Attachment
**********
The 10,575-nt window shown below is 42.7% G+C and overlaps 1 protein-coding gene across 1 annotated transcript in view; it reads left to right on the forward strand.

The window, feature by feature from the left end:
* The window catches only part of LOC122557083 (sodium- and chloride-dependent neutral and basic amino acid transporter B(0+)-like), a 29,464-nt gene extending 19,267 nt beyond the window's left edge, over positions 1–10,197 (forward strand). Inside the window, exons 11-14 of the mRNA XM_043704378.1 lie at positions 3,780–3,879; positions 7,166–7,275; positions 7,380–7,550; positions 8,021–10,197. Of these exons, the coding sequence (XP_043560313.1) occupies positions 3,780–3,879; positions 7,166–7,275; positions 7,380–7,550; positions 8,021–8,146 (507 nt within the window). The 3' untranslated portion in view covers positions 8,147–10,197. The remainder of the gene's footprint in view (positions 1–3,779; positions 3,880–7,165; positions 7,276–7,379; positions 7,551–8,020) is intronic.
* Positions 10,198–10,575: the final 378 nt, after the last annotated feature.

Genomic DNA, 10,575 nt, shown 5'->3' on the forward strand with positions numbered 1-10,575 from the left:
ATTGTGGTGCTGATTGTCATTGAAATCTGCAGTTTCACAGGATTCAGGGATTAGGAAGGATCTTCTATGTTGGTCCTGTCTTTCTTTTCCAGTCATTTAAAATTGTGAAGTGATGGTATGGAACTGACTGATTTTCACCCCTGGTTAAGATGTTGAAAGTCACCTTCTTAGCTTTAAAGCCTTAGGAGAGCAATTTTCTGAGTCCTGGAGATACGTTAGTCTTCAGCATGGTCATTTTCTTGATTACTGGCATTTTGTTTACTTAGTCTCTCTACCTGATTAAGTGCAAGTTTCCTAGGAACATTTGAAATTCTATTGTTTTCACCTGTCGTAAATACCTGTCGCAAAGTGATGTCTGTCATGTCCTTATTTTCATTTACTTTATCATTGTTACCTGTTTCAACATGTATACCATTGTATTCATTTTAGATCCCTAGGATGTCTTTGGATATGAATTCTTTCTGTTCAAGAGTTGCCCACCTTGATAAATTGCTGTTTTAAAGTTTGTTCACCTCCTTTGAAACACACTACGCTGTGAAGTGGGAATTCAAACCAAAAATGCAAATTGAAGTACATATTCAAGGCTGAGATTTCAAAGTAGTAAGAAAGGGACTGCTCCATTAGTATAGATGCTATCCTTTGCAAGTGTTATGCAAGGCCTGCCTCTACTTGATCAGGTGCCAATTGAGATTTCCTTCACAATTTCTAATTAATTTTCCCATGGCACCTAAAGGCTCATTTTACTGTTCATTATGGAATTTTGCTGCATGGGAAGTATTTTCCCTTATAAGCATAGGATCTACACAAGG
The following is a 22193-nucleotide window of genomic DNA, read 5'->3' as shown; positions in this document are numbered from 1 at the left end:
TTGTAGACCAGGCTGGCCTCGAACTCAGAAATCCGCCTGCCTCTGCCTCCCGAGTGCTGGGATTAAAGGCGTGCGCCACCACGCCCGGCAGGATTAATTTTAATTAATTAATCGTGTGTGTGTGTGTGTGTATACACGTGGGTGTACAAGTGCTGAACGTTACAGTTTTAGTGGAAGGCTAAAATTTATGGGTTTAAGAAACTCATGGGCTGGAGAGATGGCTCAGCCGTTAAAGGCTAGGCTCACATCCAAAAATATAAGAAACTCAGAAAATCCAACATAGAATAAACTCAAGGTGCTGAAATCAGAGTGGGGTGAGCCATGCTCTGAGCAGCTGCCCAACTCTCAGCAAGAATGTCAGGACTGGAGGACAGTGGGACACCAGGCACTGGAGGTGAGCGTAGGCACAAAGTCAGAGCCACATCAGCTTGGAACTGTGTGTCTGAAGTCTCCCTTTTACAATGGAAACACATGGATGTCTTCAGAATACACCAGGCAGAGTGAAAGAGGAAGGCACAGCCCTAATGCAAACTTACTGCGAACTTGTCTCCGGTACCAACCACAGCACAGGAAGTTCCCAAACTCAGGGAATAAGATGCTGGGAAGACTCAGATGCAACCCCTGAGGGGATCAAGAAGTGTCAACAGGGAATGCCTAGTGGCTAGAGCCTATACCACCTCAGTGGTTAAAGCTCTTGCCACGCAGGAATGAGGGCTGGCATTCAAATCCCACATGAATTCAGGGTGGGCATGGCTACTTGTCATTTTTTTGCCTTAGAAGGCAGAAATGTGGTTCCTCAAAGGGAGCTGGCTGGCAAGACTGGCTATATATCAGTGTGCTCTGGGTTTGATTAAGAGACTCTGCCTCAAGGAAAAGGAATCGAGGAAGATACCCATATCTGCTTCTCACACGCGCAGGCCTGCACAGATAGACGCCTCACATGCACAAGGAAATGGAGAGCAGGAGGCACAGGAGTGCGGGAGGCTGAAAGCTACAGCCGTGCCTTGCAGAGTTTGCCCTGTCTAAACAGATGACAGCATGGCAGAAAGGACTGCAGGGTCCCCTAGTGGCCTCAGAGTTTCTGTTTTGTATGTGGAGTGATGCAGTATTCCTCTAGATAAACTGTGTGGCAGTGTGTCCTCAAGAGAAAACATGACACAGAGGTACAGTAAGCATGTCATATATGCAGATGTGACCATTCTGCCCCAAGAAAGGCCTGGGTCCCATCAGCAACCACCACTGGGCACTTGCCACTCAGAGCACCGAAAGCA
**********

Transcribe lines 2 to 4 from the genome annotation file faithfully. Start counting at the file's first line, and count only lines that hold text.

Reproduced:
The window, feature by feature from the left end:
* The window catches only part of LOC122557083 (sodium- and chloride-dependent neutral and basic amino acid transporter B(0+)-like), a 29,464-nt gene extending 19,267 nt beyond the window's left edge, over positions 1–10,197 (forward strand). Inside the window, exons 11-14 of the mRNA XM_043704378.1 lie at positions 3,780–3,879; positions 7,166–7,275; positions 7,380–7,550; positions 8,021–10,197. Of these exons, the coding sequence (XP_043560313.1) occupies positions 3,780–3,879; positions 7,166–7,275; positions 7,380–7,550; positions 8,021–8,146 (507 nt within the window). The 3' untranslated portion in view covers positions 8,147–10,197. The remainder of the gene's footprint in view (positions 1–3,779; positions 3,880–7,165; positions 7,276–7,379; positions 7,551–8,020) is intronic.
* Positions 10,198–10,575: the final 378 nt, after the last annotated feature.